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Privatisation and independent sector provision of NHS healthcare

Get more on the report

See the impact in numbers

Read our recommendations


Overview of the report

The NHS is facing unprecedented financial pressures. Every area where spending is increasing needs to be rigorously evaluated.

Independent sector providers should be held to the same standards as NHS providers, including transparent reporting of patient safety incidents and performance

Every year for the past five years, the amount of money spent by the NHS England on healthcare that is provided by the independent sector has increased, with the current yearly total at nearly £7bn, totalling 6.3% of the total NHS budget.

In response to this, we have released a report examining the increasing extent of privatisation within the NHS, including:

  • examining the amount of NHS England budget that is spent on independent providers
  • looking at case studies of where independent providers have taken over NHS services and the effect it has had on healthcare provision
  • undertaking a survey of doctors asking for their opinions of independent sector provision of NHS healthcare
  • using the survey results, as well as data from a number of privatisation indicators, to make eight recommendations for independent sector provision of NHS healthcare

Read our full report and recommendations

See our BMA member survey and the results

Get more detail on the level of privatisation across the NHS


NHS privatisation; the impact in numbers infographicThe impact in numbers

Our survey of BMA members found that more than two-thirds of doctors are fairly or very uncomfortable with independent sector provision of NHS services, with the most common concern being that it destabilises NHS services.

Click our graphic and see the impact in numbers


Our recommendations from the report

Our report shows that there are still a number of unknowns with regard to independent sector provision of NHS healthcare.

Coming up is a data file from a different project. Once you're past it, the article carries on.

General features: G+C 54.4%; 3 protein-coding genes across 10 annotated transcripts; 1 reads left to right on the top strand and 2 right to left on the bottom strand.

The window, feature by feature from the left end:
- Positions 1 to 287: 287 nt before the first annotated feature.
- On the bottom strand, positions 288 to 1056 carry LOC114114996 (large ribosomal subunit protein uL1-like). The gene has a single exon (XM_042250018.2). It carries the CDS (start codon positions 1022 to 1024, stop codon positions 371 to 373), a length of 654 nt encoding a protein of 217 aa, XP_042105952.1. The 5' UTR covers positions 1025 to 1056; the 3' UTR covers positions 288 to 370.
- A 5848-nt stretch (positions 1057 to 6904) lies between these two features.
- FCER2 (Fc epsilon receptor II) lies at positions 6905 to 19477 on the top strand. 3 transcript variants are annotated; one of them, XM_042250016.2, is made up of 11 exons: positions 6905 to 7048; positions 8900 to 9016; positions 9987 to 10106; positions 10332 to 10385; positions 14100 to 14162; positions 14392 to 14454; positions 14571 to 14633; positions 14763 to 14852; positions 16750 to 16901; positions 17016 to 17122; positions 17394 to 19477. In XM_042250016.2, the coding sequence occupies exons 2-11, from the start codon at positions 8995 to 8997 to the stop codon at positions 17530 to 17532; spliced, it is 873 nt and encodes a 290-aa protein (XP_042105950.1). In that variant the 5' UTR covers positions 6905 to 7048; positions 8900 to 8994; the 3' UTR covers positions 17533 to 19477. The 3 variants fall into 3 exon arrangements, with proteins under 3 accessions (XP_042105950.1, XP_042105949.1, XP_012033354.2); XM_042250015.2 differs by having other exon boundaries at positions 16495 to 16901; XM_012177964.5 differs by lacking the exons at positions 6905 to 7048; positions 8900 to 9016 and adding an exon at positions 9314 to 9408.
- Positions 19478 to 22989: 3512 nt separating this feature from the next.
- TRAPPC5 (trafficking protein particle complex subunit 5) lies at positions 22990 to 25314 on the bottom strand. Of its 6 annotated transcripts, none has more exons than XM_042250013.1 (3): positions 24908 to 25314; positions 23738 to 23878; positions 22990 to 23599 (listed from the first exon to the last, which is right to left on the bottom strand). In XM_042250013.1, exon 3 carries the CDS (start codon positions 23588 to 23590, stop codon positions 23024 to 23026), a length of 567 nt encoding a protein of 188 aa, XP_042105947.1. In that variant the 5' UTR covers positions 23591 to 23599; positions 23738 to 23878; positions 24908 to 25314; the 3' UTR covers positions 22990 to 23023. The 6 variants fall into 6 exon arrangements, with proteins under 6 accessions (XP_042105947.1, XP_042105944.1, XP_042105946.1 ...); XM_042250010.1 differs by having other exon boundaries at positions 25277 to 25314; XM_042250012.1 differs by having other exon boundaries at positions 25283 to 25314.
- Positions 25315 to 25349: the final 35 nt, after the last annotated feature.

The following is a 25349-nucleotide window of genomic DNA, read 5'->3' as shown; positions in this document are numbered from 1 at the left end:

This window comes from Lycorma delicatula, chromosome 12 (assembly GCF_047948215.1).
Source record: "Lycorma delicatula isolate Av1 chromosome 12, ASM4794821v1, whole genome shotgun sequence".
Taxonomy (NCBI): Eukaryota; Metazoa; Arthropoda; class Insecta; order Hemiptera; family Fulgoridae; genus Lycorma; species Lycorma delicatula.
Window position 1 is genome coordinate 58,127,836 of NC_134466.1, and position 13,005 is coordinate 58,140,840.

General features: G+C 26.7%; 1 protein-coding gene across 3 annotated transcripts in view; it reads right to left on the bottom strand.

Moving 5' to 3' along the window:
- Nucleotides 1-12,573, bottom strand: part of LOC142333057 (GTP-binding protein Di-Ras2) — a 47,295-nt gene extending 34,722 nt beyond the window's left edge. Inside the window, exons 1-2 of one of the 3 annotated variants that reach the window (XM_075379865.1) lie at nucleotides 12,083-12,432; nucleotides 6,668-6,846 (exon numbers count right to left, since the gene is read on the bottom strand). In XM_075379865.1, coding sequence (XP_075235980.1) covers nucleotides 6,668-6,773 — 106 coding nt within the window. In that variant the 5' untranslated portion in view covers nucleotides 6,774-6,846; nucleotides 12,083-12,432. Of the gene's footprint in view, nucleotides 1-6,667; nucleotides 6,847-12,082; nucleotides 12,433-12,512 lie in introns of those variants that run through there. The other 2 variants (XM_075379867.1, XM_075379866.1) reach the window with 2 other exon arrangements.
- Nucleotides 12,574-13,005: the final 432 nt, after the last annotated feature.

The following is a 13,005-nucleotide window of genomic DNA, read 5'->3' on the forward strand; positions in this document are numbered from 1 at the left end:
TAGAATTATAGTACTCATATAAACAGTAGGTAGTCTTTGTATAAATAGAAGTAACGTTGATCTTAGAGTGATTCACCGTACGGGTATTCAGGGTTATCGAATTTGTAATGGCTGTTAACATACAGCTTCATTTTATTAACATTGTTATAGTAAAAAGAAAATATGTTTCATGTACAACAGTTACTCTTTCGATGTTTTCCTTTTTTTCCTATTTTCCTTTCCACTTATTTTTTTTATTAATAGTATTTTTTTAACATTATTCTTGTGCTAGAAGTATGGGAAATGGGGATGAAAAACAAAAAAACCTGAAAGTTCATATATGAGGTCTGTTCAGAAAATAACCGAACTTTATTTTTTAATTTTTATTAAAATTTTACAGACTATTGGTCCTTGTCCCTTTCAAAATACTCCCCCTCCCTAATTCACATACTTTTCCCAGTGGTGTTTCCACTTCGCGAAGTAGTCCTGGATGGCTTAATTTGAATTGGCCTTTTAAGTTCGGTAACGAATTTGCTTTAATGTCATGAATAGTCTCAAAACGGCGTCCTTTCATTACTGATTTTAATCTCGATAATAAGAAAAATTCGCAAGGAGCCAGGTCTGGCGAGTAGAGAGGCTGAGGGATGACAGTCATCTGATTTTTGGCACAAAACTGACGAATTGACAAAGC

These eight recommendations are a starting point for understanding the effect that using independent sector providers of NHS care has on the NHS as a whole.

They also outline exactly how important it is that independent sector providers are held to the same standards as NHS providers when providing NHS care.

The BMA supports a publicly funded and publicly provided NHS but we believe that these recommendations will help to ensure that, where independent sector providers are already delivering NHS care, the priority remains for them to support the NHS to deliver high quality services.


Our eight recommendations

  1. NHS England should collect data on levels of independent sector provision of NHS services by sector, for example for community services, acute services, mental health services, learning and disability services etc.

  2. Before any independent sector provider is chosen as a preferred bidder, there should be a thorough impact analysis taken to ensure that the decision will not destabilise existing NHS services or cause disruptions to the patient pathway

  3. During any procurement process that involves an independent sector bidder, CCGs should carry out a full risk assessment for what might happen if NHS staff do not wish to TUPE (transfer of undertakings under present employment) to an independent sector provider and how this might impact on the continuity of service provision

  4. Independent sector providers of NHS services should be subject to the same requirements as NHS providers in relation to transparent reporting of both patient safety incidents and performance

  5. The CQC should develop a more standardised approach to regulating independent sector providers in line with NHS providers

  6. Safeguards should be introduced to protect NHS patients and services if contracts are terminated early by independent sector providers

  7. The Department of Health should carry out a regular review of admissions from independent sector providers to the NHS to determine the nature and cost of these incidents

  8. The NHS Standard Contract should be amended to include a clause requiring independent sector providers to contribute towards the education and training of the NHS workforce - either financially or by virtue of making available suitable opportunities. This would be in addition to the existing requirement to support the work of HEE (Health Education England) and LETBs (local education and training boards)


Private care report

In 2017 we published a new report Hidden Figures: Private care in the English NHS, which looks at the data behind the headlines of privatisation.

Find out more


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